STAVANGER, Norway – One August day, Airida Pettersen received the news many immigrant mothers have come to dread: School representatives told the Lithuanian that child welfare officials removed her two children from the classroom and placed them in a foster home.
She pleaded to know why — but she said nobody would give her a straight answer.
Pettersen, who moved to Norway in 2008 after marrying a Norwegian, is one of hundreds of immigrant parents whose children were taken away by Norway's Child Protection Service, or Barnevernet, ostensibly to protect them from mistreatment.
After a series of highly charged custody disputes, the oil-rich Scandinavian country now faces accusations of cultural insensitivity at best and child theft at worst, as increasing numbers of immigrant children are being seized by officials and handed over to Norwegian foster families. Of 6,737 children taken in 2012 — the latest available data — some 1,049 were immigrants or born to immigrant parents. That compares to 744 children of immigrants taken away, of a total of 5,846, in 2009.
The authorities insist they're acting in the best interests of the children. But their perceived heavy-handedness has stirred diplomatic disputes with several eastern European countries and India.
All Western European countries assert the right to place children, both of nationals and foreigners, in foster care when there is evidence of abuse. And complaints of unfair seizures, allegedly for cultural reasons, are known to arise. But Norway is the only country where it has become as major issue — both due to the scale of the phenomenon and the fierce criticism of the government.
A relative managed to spirit Pettersen's children away from their foster family while they were at school and reunite them with their mother in the Lithuanian capital, Vilnius — where they remain today.
Morten Moerkved, head of the agency in the small town of Malvik where the Pettersens lived, said he could not comment on any specific case but insisted that the sudden removal of children happens only in "acute" circumstances, including cases of abuse or "serious deficiencies" in the daily care of a child, citing persistent drunkenness or drug use by the parents or evidence of malnourishment.
Official guidelines also make a point of ensuring that the special needs of a sick or handicapped child are adequately met and that parents have to be able to take sufficient responsibility so that a child's health or development is in no way "seriously injured."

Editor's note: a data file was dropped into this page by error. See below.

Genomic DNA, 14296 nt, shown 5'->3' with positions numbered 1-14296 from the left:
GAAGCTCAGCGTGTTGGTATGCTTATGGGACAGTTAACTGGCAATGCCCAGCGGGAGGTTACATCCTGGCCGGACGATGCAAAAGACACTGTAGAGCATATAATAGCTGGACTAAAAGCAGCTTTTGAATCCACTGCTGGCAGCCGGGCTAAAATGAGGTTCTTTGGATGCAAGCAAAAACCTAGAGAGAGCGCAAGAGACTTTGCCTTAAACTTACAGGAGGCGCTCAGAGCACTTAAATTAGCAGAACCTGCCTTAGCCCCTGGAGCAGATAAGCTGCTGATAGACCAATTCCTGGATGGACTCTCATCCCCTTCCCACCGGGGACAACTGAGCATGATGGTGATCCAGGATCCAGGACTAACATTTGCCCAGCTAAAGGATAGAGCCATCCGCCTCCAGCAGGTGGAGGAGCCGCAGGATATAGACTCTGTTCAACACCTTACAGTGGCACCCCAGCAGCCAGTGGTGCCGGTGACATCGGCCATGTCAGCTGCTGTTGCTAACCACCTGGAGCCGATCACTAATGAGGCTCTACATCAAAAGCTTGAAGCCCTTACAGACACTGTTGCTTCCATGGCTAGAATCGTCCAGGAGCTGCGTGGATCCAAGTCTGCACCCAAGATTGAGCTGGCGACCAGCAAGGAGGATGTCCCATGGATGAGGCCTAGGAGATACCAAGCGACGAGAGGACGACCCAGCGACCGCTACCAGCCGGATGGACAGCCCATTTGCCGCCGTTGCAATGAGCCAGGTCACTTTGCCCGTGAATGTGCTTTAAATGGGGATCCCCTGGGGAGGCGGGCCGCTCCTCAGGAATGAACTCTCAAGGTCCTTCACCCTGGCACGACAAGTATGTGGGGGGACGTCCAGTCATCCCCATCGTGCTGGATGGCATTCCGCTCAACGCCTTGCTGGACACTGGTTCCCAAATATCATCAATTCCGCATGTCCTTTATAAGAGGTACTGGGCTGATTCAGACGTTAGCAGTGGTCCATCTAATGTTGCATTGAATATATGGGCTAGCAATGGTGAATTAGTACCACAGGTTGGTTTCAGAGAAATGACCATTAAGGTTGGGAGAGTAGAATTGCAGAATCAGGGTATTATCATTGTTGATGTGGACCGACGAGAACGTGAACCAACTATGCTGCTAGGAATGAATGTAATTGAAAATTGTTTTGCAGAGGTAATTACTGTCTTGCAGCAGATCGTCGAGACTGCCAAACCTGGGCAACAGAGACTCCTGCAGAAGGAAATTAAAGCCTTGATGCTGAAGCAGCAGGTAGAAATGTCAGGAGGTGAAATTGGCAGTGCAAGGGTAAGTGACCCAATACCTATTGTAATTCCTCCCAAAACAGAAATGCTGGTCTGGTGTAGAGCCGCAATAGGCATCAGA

Pettersen believes officials took her children partly because of her 10-year-old daughter's clothes, which she alleges authorities found too provocative for a pre-teen.
"I dress my daughter in a pretty dress and make her comb her hair," she told The Associated Press in a telephone interview from Lithuania. "They look at me like I'm from a Third World country. In my country if you don't take care of yourself you don't get a husband."
The child welfare agency insists children would never be removed from their families unless they were considered to be in danger, but Moerkved said that if children were attending class badly dressed or in smelly clothes it would be a factor in considering a child's welfare.
"There are some culture differences between families coming to Norway," said Solveig Horne, Norwegian Minister for Children and Families. "All children who come to Norway have the same rights as Norwegian children ... If they are neglected or abused or if there is violence in the family the (child protection) agency should protect the children first of all."
Statistics show that children born abroad are more than three times as likely to be removed from their homes as native Norwegians, with nearly 3 percent of foreign-born children in foster care.
In May, hundreds of people marched in the capital Oslo to protest alleged human rights abuses by child welfare officials. The demonstration was organized by Norwegian human rights campaigner Marius Reikeras, who has denounced his country's child protection agency in television interviews in the Czech Republic, Lithuania and Turkey.